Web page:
Mike Shinoda, Tom London and the Artist’s Phone as Platform

With a full schedule of live concerts and DJ sets around Stockholm, me Convention was a hotbed for world-famous artists, with some of them hosting mentor sessions and intimate conversations. Mike Shinoda, co-founder and frontman of Linkin Park, the multi-award-winning American rock band and social media powerhouse, held his phone speaker to his microphone to play a pattern of loops, bass and synth sounds from a sequencer app. “I made this on a flight to somewhere” he said. “It turned into a song called I.O.U.” Shinoda explained that he uses his phone constantly to create basic tracks he then emails to himself and continues working on them in the studio. ”At least two of the songs on my new album I made almost entirely on my phone.” The marriage of A.I. and human creativity, Shinoda pointed out, “ helps humans to have good ideas.”

Probably the most engaging phone experience was offered by Tom London (previously known as Tom Webb), a British tech magician and long-time hacker who asked the audience to pull out their own phones and take a picture of a barcode he displayed on the wall. By that, he had manipulated most of the phones in the room. He proceeded to do a mass hack by making all calculators returning the same results before turning the magic on it head and revealing his hack. “I think a hacker should always reveal his secrets because his secrets are the most interesting part” Webb said and encouraged the audience to master his craft: “I believe that anything is possible when you can code. Everybody needs to learn it.”

From Facial Recognition to Gender Bias: Keeping Humanity In The Lead

But how far are we already overtaken by technology? From drones to robots to facial recognition, me Convention offered various discussions on the many fields in which technology is seemingly outpacing humans – but not without offering solutions.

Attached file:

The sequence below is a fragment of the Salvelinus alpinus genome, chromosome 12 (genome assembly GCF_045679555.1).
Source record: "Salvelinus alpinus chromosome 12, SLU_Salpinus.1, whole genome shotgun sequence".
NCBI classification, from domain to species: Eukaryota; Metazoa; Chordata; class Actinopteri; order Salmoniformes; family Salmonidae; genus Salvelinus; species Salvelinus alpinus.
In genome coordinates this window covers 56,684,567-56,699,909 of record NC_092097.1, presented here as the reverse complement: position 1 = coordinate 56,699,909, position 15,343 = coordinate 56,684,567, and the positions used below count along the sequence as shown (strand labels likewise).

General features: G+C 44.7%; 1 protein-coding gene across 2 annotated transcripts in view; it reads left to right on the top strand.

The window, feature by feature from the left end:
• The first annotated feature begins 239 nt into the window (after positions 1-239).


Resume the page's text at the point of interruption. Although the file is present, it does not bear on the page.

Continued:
Christopher S. Lee, Privacy Officer at the Science and Technology Directorate of the U.S. Department of Homeland Security, offered, only half-jokingly, a picture of a man wearing LED-lit glasses.”If you don’t like facial recognition technology, you can buy these glasses that make it fail, it throws everything off”, Lee said. “Alternatively, when you’re outside, you can also stare at your feet. It’s very impractical, but one way to escape.”

Of course, there were more serious approaches as well. Ruth Morgan, Professor of Crime and Forensic Science at the University College London, described how scientists and prosecutors are enhancing their human interaction with crime scenes, reducing mistakes and finding the right evidence. Canadian entrepreneur Shaun Frankson showcased his project “ The Plastic Bank,” a social enterprise that turns plastic waste into a currency, incentivizing people to remove plastic from the ocean while reducing poverty – all built on blockchain technology. Stephanie Lampkin, an engineer and entrepreneur, explained her hiring app Blendoor, which hides a candidate’s name, age and picture and only shows the applicant’s skills, work experience and education to break down bias in hiring.